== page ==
En el salón de clases, junto con sus compañeros de sexto grado, Yudeisy nos cuenta que a ella lo que más le gusta hacer durante el día es ver videos y tutoriales en YouTube. También le gusta usar la computadora y el celular porque puede ver videos de música, clips de influencers y entrevistas con sus artistas favoritos. Ella, junto con sus otros compañeros de sexto grado en una escuela pública primaria en Santo Domingo, han participado en un piloto durante los últimos cuatro meses para reforzar el aprendizaje de las matemáticas usando software adaptado al nivel de matemáticas de cada estudiante.
In the classroom, along with her sixth-grade classmates, Yudeisy tells us that what she likes doing the most during the day is watching videos and tutorials on YouTube. She also likes to use her computer and cell phone because she can watch music videos, influencers' clips and interviews with her favorite artists. Yudeisy, along with her classmates in a public elementary school in Santo Domingo, is part of a four-month pilot to reinforce mathematics using software that adapts to the math level of each student.
Statistics. Either you love or hate them. We certainly need them to compare and measure data, as well as to make informed decisions. Here at the World Bank, we often get calls from researchers, students and journalists asking for education data: Is there an increase in the number of tertiary education students in Brazil in 2017? How much are governments in South Asia spending on education? Where can we find a database of World Bank education projects?
We try to help answer these, as much as we can, but a quicker and easier way of finding this data is to visit the World Bank’s revamped EdStats website. EdStats – the World Bank’s portal for accessing education-related data – has been around since 1998 and is one of the most used websites by education specialists at the World Bank and partner organizations. User feedback has been highly positive: the interface looks neater, highly mobile and tablet-friendly. Allow me to give you a “tour” of the revamped website.
Last Wednesday, the World Development Report 2018, Learning to Realize Education’s Promise (WDR) was released. It argues that there is a learning crisis: in many developing countries, children learn very little, educational opportunities are unequal, and educational progress is still very slow. What do we need to change this? We need prepared learners, who receive adequate nutrition and stimulation in their early years. We need well managed schools that create an environment conducive to learning. We need adequate inputs so that schools can operate effectively. But above all, we need motivated and well-prepared teachers. In classrooms around the world, white boards and screens have replaced black boards and notebooks are increasingly commonplace. But in this 21st century, with increased use of technology, there is one constant that determines, more than anything else, whether children learn at school: teachers. Indeed, teachers remain central to the classroom experience. And yet in many countries, the teaching profession needs attention and reform.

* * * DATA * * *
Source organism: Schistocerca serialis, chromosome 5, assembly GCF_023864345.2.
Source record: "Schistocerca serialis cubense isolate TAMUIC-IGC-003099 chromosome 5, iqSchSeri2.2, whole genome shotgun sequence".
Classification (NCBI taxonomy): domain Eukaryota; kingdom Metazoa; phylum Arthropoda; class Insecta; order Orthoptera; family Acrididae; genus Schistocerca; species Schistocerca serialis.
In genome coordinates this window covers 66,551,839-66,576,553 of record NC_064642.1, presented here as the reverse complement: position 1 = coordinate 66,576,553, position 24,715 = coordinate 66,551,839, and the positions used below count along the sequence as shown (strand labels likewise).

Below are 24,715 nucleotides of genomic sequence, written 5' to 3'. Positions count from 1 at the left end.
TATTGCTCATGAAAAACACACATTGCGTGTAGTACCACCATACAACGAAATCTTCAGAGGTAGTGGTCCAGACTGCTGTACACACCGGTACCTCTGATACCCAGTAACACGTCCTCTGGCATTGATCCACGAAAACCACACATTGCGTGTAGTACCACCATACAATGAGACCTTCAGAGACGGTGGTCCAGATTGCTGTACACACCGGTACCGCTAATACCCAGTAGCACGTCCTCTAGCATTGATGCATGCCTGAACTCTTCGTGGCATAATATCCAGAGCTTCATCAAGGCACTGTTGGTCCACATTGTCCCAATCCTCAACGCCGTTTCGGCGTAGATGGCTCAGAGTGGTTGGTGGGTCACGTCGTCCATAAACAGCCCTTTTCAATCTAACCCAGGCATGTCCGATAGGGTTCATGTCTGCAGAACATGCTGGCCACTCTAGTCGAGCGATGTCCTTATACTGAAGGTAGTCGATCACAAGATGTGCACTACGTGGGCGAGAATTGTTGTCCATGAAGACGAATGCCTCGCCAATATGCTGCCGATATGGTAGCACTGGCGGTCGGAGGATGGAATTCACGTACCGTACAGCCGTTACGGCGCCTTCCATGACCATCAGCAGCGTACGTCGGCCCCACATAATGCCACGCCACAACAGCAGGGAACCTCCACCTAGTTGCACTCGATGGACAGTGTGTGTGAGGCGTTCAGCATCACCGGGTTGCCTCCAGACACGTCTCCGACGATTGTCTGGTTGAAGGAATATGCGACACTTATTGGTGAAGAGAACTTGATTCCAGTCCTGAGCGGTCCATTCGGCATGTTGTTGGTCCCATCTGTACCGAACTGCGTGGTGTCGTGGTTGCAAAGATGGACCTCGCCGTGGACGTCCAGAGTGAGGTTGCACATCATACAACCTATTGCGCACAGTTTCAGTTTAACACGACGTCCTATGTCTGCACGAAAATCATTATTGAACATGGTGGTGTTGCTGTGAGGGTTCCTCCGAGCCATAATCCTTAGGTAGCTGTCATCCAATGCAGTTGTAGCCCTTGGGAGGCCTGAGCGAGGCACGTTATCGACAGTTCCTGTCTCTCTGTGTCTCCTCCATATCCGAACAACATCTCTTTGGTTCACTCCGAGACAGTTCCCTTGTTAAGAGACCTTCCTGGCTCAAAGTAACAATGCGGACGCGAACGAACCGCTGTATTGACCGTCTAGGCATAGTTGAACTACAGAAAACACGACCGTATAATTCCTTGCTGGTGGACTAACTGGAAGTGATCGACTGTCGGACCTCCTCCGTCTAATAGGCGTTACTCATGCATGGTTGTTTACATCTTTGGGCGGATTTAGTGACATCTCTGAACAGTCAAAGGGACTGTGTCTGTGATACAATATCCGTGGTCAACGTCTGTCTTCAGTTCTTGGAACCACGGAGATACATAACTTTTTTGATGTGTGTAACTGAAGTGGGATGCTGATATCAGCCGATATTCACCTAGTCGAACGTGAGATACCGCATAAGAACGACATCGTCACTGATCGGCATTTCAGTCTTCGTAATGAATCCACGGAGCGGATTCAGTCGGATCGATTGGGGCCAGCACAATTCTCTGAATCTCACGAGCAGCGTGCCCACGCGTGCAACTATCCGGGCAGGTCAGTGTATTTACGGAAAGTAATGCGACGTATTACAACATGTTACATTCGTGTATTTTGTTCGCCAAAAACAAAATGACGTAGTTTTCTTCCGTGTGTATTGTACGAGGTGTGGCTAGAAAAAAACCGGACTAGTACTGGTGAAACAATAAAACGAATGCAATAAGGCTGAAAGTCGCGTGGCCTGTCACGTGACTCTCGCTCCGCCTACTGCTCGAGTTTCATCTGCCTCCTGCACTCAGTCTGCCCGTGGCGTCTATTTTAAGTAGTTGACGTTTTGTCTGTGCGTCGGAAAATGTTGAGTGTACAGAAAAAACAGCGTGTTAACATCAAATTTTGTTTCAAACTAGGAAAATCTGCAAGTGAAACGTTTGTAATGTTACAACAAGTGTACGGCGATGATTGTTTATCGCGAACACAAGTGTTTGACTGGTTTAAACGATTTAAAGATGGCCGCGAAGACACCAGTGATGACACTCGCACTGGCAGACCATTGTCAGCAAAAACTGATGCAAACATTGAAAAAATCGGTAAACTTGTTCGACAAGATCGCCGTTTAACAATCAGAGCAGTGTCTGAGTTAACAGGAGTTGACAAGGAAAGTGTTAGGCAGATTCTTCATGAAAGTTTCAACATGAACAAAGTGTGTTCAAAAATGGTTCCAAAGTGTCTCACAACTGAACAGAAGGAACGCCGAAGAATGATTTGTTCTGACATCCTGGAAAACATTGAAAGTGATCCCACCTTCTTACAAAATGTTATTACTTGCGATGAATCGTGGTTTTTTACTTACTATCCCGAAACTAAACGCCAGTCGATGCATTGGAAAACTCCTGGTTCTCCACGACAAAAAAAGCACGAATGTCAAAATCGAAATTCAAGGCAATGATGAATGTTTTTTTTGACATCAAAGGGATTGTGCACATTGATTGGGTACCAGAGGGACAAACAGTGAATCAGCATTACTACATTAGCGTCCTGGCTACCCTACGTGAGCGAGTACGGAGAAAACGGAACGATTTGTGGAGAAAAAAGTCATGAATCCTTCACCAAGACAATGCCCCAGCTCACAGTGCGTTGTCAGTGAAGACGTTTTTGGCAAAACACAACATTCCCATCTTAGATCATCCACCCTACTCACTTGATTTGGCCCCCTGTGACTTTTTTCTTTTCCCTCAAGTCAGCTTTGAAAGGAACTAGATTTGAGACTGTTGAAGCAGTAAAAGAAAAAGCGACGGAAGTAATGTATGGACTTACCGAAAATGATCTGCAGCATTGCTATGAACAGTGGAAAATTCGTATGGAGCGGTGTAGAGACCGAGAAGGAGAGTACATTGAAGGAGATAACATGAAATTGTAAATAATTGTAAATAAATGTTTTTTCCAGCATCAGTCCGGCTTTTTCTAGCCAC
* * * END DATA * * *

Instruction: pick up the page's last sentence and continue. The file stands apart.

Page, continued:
There is no denying that governments around the world are expanding investments in education technology, from inputs that students use directly (like Kenya’s project to put tablets in schools) to digital resources to improve the education system (like Rio de Janeiro’s school management system). As public and private school systems continue to integrate technology into their classrooms, remember that education technology comes with risks.
Turkey’s remarkable economic growth over the last decade has been a much quoted success story. One often hears that the country trebled its per capita income, and has become the 16th largest economy in the world. One hears less often that this economic growth has been inclusive, accompanied by reduced poverty and expanded access to social services in health and education. And yet even these debates on expanded social services rarely move beyond quoting the headline numbers to look at the dynamics of change in the sector(s). This omission is unfortunate because the dynamics of change in the social sectors can be a harbinger for future progress. I want to draw the reader’s attention to the unheralded progress in the education sector.
When I heard the news last autumn that 15-year-old Malala Yousafzai of Pakistan had been shot simply for standing up for her right as a girl to get an education, I was horrified.
It also reminded me how lucky I was.
When I was offered a rare scholarship to study abroad, it wasn’t acceptable for me, as a young married Indonesian woman, to live apart from my husband. My mother laid out two options: Either he would join me, which meant giving up his job, or I had to decline the offer.
I know it was her way to advocate for my husband to support me, which he did without hesitation. We both went to the United States to complete our master’s degrees. I combined it with a doctorate in economics, and we had our first child, a daughter, while we both were graduate students.
In his recent Huffington Post blog, World Bank President Jim Kim spoke about how the learning crisis is one of the greatest obstacles to development. According to the United Nations, an estimated 171 million people can lift themselves out of poverty if all students in poor countries acquired basic reading skills.